Eighty percent (80%) of 10-year-old American girls say that they have been on a diet according to research conducted by the National Eating Disorder Association. Researchers at National Eating Disorder also mentioned that between 40 and 60 percent of children ages 6 to 12 are concerned about their weight or becoming too fat, and 70 percent would prefer to be thinner. Dissatisfaction with body weight is a common western thought that is trending among adolescents. This is one of the main motivational factor behind dieting which adheres to consequences such as unhealthy weight reduction practices for example such as laxative-use, fasting, fat shaming and stress. A lot of studies have been executed to investigate what psychological factors result in excessive dieting particularly in teenagers. Although the sources of information available on the relationship between psychological factors and excessive dieting are not supported by scientific evidence and are often generalization, there are logical explanations. This essay aims discuss psychological factors such as low self-esteem, lack of identity and stress cause health-compromising weight loss strategies mainly dieting.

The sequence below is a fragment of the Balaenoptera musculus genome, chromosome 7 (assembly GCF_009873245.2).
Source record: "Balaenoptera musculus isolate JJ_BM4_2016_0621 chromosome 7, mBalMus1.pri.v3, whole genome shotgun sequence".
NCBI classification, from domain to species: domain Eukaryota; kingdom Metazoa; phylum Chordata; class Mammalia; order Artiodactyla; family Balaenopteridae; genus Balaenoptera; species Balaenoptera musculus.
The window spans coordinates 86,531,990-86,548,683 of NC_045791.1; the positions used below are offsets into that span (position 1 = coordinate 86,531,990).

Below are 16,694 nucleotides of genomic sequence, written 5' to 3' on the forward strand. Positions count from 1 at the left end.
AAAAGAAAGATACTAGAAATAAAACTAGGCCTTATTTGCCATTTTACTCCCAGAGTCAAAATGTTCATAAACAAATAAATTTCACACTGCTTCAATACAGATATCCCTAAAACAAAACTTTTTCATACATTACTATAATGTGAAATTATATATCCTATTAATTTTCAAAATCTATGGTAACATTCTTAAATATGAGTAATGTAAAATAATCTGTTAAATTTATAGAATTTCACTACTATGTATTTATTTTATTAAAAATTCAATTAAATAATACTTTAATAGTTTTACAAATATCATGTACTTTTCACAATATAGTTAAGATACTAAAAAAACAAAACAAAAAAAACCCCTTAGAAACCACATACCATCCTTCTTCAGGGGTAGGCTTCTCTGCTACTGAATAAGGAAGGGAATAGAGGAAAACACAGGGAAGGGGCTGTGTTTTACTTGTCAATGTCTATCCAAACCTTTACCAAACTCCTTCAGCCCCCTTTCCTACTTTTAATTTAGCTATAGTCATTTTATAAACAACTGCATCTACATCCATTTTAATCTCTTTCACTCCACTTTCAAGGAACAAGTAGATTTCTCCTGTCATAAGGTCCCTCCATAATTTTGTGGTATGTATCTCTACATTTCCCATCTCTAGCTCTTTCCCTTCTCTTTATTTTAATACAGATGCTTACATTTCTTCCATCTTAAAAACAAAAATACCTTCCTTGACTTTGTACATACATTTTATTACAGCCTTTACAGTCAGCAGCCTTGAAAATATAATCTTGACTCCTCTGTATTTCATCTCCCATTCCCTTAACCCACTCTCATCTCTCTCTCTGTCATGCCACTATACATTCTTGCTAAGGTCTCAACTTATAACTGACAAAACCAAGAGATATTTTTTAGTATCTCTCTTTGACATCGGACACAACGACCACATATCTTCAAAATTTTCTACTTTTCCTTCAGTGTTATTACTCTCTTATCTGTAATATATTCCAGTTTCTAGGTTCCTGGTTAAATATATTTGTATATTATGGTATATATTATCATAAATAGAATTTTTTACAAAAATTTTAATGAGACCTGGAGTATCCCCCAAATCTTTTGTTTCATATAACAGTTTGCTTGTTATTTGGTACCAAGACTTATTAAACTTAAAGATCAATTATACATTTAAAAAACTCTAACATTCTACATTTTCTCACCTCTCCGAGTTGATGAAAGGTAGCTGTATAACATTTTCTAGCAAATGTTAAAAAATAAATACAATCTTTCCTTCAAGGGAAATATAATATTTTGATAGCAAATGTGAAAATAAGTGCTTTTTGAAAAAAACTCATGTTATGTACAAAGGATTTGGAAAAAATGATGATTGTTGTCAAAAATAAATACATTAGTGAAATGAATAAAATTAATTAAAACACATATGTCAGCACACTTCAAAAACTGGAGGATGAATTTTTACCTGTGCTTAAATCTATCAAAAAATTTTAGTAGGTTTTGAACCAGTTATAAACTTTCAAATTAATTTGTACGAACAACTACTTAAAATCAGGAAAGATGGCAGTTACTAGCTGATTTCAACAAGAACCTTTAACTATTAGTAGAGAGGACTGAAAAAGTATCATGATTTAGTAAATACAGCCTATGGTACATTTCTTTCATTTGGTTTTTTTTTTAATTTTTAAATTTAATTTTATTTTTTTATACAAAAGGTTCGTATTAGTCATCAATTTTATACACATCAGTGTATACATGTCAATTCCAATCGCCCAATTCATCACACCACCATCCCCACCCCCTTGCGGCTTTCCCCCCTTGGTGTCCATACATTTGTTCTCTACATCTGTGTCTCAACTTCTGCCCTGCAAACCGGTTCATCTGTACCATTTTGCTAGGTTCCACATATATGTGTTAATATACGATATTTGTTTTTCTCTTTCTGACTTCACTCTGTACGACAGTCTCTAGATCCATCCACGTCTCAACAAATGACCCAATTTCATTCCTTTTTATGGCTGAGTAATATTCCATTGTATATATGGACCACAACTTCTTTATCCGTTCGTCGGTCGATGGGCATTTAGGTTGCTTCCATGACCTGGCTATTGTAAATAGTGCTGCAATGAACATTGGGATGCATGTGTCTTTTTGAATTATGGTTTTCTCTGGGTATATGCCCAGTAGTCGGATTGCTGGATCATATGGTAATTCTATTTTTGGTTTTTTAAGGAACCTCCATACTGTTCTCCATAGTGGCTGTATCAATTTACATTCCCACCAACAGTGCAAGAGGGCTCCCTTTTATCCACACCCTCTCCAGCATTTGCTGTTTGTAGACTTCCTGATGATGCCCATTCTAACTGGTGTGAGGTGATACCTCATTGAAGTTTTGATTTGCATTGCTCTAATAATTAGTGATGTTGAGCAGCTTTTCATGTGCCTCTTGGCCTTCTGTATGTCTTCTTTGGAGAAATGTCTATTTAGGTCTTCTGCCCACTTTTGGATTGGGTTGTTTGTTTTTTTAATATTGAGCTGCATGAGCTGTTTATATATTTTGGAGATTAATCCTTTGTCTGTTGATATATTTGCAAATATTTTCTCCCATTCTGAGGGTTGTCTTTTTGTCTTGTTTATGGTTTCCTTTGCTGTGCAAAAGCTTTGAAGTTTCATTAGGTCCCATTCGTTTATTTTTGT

Dieting is a manifestation of self-consciousness and insecurities with body image that adheres to unrealistic expectations regarding physical appearance. Studies reported by Fairbum provide an explanation as to how low self-esteem causes dieting. Studies explain that adolescents are in the stage of life where they are undergoing a lot of bodily changes as well as hormonal changes, which causes them to become more self-conscious of their body image. Self-consciousness leads to increased self-criticism, which further causes adolescents to become extremely vulnerable and insecure about how they are presenting themselves. As a result, adolescents are propelled into taking harsh measures such as dieting as an attempt to improve their physical appearance and achieve a desired body image. Increase in the intensity of insecurity can lead to extremely disordered eating. A recent study, which was carried out by the school of Physical Education at Purdue University investigated psychosocial factors associated with dieting behaviors among female adolescents. Sample size of 2536 dieters and non-dieters participated in the National Longitudinal Adolescent Health Survey, which examines psychosocial factors such as depression, self-esteem, school connectedness, family connectedness, sense of community and autonomy. The results revealed that Self-esteem was the strongest contributing factor differentiating dieters and nondieters. Statistics generated by this study suggests that 33% of dieters suffered from low self-esteem as their parents constantly criticized them about their weight. Although the sample size is not large enough to prove that dieting is derived by low self-esteem, the fact that 33% of the 2536 dieters is a significant amount of adolescents who deal with low self-esteem. As depicted by this study, low self-esteem is one of the psychological, specifically psychosocial causes of dieting.